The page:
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NEWS UPDATES Asean Affairs             28  July 2011

Singapore casinos attract foreign workers

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For the first time, Singapore’s National Council on Problem Gambling (NCPG) has given figures on foreigners who have applied for self-exclusion orders from casinos since November when the application process for this group was simplified.

As of June, 12,660 foreigners applied to ban themselves from the casinos compared with about 50 last November.

According to the council's report, they account for 70 per cent of the 18,000 self-exclusion orders issued so far. Thirty-six percent of foreigners were aged between 21 and 40, while four in five applicants were men.

Between January and June, the number of self-exclusion orders issued to locals - Singaporeans and permanent residents - rose from 3,500 to 5,300 while family exclusion orders doubled to 613 from 297.

This is possibly due to changes made late last year that cut down the processing time for family exclusion orders from 6 weeks to 2 weeks on average.

There are over 1 million foreigners in Singapore, many of whom work in the construction and logistics industries. Many were asked to apply by their employers.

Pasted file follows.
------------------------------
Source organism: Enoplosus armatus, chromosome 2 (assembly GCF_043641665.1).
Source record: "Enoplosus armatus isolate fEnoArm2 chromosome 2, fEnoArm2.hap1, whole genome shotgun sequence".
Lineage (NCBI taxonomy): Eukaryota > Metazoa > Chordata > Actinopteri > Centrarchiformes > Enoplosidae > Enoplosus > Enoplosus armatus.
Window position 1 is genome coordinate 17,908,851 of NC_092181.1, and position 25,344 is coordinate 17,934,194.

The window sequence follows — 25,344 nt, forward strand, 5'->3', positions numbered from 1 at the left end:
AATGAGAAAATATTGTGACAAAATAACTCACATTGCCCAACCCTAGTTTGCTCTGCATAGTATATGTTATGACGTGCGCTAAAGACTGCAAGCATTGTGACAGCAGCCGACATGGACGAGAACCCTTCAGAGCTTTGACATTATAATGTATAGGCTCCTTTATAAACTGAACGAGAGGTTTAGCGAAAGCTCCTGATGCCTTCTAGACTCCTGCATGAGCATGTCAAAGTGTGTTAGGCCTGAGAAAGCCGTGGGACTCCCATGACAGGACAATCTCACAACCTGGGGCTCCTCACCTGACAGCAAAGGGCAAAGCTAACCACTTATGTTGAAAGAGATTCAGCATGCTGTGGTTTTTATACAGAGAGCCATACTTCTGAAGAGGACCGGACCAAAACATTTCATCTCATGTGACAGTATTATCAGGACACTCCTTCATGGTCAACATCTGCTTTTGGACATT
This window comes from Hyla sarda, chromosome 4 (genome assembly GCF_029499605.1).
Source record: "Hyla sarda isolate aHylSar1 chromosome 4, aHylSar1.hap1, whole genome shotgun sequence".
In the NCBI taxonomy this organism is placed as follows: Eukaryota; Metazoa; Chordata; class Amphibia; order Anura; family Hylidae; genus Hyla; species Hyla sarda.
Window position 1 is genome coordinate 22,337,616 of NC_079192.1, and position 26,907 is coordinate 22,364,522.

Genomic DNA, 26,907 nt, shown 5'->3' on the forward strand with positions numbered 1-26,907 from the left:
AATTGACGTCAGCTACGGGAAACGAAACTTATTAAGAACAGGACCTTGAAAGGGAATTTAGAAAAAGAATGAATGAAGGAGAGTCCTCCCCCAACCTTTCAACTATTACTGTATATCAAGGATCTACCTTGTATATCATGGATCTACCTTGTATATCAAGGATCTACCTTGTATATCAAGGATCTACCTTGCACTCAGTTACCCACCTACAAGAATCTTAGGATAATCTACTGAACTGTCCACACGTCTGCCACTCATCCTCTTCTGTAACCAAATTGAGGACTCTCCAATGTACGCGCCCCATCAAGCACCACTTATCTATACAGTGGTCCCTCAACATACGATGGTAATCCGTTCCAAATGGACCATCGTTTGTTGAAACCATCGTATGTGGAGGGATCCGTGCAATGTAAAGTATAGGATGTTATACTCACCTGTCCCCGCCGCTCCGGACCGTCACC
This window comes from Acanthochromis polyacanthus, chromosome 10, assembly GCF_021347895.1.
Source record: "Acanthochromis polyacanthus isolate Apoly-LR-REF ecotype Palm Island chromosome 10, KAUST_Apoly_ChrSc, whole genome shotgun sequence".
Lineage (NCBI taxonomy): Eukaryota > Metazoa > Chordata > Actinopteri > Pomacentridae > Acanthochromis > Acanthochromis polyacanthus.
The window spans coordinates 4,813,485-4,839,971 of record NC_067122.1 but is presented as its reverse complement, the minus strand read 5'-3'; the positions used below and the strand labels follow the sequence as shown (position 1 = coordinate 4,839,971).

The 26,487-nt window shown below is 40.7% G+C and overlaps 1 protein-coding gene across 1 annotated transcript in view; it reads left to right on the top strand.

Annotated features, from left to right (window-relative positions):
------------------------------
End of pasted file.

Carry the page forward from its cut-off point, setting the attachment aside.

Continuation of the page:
One such company is Eng Lee Engineering, which helped its 400 foreign workers apply for self-exclusion orders between January and March. Most of its workers are from China and India, and spokesperson Brenda Koh said it is a company policy for every worker to sign up. Those who do not comply will not have their work permits renewed.

"Whether they win or lose at the casino, gambling affects their motivation and concentration at work," she said, adding that workers caught flouting the ban will have to leave the company.

Another company is HEC Electrical and Construction, which helped its roughly 200 staff with the applications. The company, which deals with electrical installation, has also stepped up security at its warehouses after hearing of foreign workers frequenting the casinos. "Their pay is not high, so we don't want them to waste their hard-earned money," said Eliza Fong, the company's finance and human resource manager.

Not all take the same view. One company found its workers resistant to the idea of a ban, and said trust is more important. But it does keep a lookout for unusual behavior.

Yeow Kian Seng, managing director of Lucky Joint Construction, said: "I find that it's not necessary for our staff because their attendance is quite regular, except that we monitor those who go for more medical leave."

So far, Mr. Yeow said he has not run into any problems with his foreign workers. None of them has applied for self-exclusion, though the company will provide assistance if necessary.


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